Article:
Shinsekai means “New World” in Japanese. This Osaka neighborhood is home to cheap foodie favorites, dive bars, and other colorful surprises. Check out our guide to safely enjoying this step back in time.
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The history of Shinsekai
In 1903, the National Industrial Exposition brought over five million people to the Shinsekai neighborhood over the course of five months. After the expo, work began on Shinsekai’s current layout, which was completed in 1912. The northern end of the neighborhood was modeled after Paris, France and the southern half after New York City’s Coney Island. Complete with an amusement park and an aerial tramway, Shinsekai was a flourishing tourist area and an example of modernity.
In time, though, the area faded into anonymity and stigma. Little redevelopment was accomplished after the rigors of World War II, and Shinsekai slipped into poverty. Walking the streets of Shinsekai remains a nostalgic trip into the past, as many of the storefronts have remained virtually unchanged since the 1950s.
Today, the classic mystique of Shinsekai is threatened by gentrification. In time, older, unique restaurants may be overtaken by chic new establishments.
How to get to Shinsekai
Shinsekai is located beside the downtown Minami area of Osaka City, to the west of Tennoji Park. Use your JR Pass to take the JR West Osaka Loop Line to JR Shin-Imamiya Station. Locate the station’s east exit. Shinsekai is a 10-minute walk from the station.
What to do in Shinsekai
Shinsekai is a budget traveler’s dream and a foodie paradise, home to fascinating landmarks.
The Tsutenkaku Tower was first built in 1912. Its design combined the Eiffel Tower and the Arc de Triumphe. At 64 meters in height, it was then the second tallest structure in Asia. Following fire damage, the tower was scrapped during World War II but rebuilt in 1956.
Tsutenkaku is aptly named the “sky route tower” or the “tower reaching to heaven.” It is 103 meters in height, with an observatory placed at a height of 91 meters. An open-air deck is positioned on top of the observatory. From its summit, you can gain an unobstructed, panoramic view of Osaka.
Tsutenkaku Tower is open from 9 am to 9 pm daily. Admission is 700 yen, with an additional 500 yen for the open-air deck. The tower features multiple souvenir shops, a diorama of the original tower and amusement park, and the manga-themed Kinnikuman Museum. At night, it is lit by color changing LED lights.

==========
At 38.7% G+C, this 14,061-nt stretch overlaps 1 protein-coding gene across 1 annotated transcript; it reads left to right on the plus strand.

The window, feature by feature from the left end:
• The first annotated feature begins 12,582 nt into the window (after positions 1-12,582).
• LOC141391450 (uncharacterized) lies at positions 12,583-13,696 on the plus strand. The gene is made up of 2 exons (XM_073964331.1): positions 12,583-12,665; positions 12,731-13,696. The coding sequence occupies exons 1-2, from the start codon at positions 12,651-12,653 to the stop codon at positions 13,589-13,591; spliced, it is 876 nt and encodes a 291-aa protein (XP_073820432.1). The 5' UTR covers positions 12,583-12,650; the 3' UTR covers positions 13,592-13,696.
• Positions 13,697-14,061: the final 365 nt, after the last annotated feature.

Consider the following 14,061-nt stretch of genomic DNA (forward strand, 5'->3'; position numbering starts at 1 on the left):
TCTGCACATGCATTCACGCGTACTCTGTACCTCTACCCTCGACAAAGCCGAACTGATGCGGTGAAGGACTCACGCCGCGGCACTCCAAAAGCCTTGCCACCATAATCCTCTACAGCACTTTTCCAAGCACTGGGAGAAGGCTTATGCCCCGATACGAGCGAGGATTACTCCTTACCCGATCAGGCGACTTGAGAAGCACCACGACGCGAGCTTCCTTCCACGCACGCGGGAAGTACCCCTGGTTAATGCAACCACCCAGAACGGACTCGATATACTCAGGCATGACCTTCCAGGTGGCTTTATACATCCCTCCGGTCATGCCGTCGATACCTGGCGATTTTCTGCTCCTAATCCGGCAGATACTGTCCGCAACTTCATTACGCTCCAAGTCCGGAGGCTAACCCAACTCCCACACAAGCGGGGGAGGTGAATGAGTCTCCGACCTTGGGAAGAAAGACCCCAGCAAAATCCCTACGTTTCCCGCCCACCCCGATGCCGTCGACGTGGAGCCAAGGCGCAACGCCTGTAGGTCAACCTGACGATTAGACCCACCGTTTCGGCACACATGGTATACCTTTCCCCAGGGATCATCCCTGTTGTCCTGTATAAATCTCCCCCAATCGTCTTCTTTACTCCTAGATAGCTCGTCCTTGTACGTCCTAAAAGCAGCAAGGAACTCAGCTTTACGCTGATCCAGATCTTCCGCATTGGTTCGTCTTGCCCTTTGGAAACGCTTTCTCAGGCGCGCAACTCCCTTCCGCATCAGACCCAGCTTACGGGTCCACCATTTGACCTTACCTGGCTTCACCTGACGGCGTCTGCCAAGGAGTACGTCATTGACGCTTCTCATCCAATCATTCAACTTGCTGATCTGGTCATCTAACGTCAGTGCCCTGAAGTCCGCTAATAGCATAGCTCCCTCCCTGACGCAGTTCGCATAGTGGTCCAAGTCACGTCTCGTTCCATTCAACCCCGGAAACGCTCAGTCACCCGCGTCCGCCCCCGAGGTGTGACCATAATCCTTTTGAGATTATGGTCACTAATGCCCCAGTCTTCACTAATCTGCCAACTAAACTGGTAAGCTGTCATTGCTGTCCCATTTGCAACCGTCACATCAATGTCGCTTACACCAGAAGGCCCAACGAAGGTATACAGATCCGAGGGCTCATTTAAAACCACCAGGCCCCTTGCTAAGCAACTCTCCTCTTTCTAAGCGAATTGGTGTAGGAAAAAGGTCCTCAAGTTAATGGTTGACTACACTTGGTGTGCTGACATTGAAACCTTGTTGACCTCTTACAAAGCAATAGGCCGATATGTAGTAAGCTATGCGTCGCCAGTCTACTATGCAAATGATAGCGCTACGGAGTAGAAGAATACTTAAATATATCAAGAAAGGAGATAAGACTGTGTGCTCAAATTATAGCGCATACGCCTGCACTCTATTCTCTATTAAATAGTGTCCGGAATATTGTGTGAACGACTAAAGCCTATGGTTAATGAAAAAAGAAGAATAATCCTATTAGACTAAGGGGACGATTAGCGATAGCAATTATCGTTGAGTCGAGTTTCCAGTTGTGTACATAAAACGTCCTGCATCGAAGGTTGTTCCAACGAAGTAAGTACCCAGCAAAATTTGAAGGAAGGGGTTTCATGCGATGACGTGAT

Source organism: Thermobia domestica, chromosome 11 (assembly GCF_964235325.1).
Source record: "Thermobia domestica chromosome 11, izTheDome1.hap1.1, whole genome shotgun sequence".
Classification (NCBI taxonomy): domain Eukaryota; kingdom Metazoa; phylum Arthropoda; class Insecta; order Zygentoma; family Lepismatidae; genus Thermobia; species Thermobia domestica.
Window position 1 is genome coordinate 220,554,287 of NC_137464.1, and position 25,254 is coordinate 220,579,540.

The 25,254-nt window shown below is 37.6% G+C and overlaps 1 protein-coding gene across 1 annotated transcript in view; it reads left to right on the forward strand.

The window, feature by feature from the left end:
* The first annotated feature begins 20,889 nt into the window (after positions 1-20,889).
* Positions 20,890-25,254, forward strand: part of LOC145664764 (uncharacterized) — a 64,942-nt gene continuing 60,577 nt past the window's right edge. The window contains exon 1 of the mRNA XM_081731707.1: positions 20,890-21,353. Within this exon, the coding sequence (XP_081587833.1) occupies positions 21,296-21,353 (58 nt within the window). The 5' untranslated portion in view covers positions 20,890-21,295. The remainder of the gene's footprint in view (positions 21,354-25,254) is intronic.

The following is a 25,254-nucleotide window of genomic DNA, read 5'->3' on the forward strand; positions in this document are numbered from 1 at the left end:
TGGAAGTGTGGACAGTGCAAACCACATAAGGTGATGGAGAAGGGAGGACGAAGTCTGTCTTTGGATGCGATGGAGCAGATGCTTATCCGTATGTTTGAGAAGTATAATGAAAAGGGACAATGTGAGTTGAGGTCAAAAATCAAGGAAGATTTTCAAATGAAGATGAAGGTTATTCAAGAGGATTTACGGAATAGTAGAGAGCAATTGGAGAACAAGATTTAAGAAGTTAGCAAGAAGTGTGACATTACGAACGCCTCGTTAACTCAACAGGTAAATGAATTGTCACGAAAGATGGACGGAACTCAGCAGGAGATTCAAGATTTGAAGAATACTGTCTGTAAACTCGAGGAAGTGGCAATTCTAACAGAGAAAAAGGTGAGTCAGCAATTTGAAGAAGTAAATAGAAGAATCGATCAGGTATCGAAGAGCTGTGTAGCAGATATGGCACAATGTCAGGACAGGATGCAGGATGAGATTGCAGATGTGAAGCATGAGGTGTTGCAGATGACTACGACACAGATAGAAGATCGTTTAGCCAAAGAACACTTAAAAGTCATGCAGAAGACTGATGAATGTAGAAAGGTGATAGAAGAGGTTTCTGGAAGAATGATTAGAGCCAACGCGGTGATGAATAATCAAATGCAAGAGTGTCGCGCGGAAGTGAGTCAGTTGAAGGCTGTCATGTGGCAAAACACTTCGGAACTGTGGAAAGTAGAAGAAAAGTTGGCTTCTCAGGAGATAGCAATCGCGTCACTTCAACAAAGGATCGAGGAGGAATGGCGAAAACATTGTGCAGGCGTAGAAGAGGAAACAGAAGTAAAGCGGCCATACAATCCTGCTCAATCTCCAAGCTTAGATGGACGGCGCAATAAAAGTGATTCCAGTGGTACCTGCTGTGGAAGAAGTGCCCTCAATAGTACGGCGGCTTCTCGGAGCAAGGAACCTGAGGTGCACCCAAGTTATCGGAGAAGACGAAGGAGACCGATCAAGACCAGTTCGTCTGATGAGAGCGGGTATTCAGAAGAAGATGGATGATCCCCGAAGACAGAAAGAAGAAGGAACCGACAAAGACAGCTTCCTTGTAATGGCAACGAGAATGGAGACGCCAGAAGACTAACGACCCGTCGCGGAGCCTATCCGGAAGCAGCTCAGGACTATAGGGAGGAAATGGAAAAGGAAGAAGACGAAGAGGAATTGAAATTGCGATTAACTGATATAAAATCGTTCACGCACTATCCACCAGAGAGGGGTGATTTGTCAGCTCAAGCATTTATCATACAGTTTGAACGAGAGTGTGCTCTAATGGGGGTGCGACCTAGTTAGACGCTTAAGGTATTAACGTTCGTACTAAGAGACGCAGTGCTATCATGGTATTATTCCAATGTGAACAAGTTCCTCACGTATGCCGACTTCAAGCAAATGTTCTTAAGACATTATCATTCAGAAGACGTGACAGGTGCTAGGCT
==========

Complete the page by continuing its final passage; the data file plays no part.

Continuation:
JanJan Yokocho Alley runs along one side of Shinsekai. It is a covered dining and shopping street home to cafeteria-style restaurants with surprisingly unique menus as well as Japanese-style bars and pubs. Its name comes from the strumming sound of stringed instruments that waitresses once played to attract customers.
JanJan Yokocho is an entertainment district frequented by locals and therefore offers more of an authentic look at Japanese culture than do many tourist areas.
Billiken, “the god of things as they ought to be,” was created by an American illustrator in the early 1900s. A Billiken statue was installed at Luna Park, but disappeared after the park closed in 1923. In 1979, a new Billiken statue arrived at Tsetenkaku Tower, and he has since become the “mascot” of the area.
Billikens of all sizes are now found throughout Shinsekai. Rubbing the feet of the statue, purchasing a Billiken, or receiving one as a gift is thought to ensure good luck.
Shinsekai is well-known for kushi-katsu, a dish of deep-fried, skewered vegetables and meats. Kushi-katsu isn’t limited to staples like pork and chicken. Unique varieties include pumpkin, asparagus, banana, ice cream, mochi, and more. You’ll find kushi-katsu restaurants and stands at regular intervals, and many are open 24 hours a day. Whether snacking or endeavoring to fill the void, kushi-katsu is also an affordable option at about 150 yen each. Ramen shops are also common.
If you’re feeling adventurous, Shinsekai is home to several fugu restaurants – the notorious blowfish dish that is both delightful and dangerous to consume. The most famous is Zuboraya. You can’t miss the restaurant’s iconic blowfish-shaped giant lantern.
Some travel bloggers have described Shinsekai as “precarious” or even “seedy.” But, you may wonder, is it dangerous for tourists to visit?
Lonely Planet once called Shinsekai the “closest thing in Japan to a dangerous neighborhood.” Homelessness, prostitution, and public intoxication are common. Said one resident blogger, “While relatively safe in the daytime, you really need to keep your wits about you at night.” Use good judgment, and don’t wander the streets alone. Females may feel uncomfortable in the red light district. According to some sources, Shinsekai’s reputation is due more to its differing from the high standard of safety in Japan than to true danger.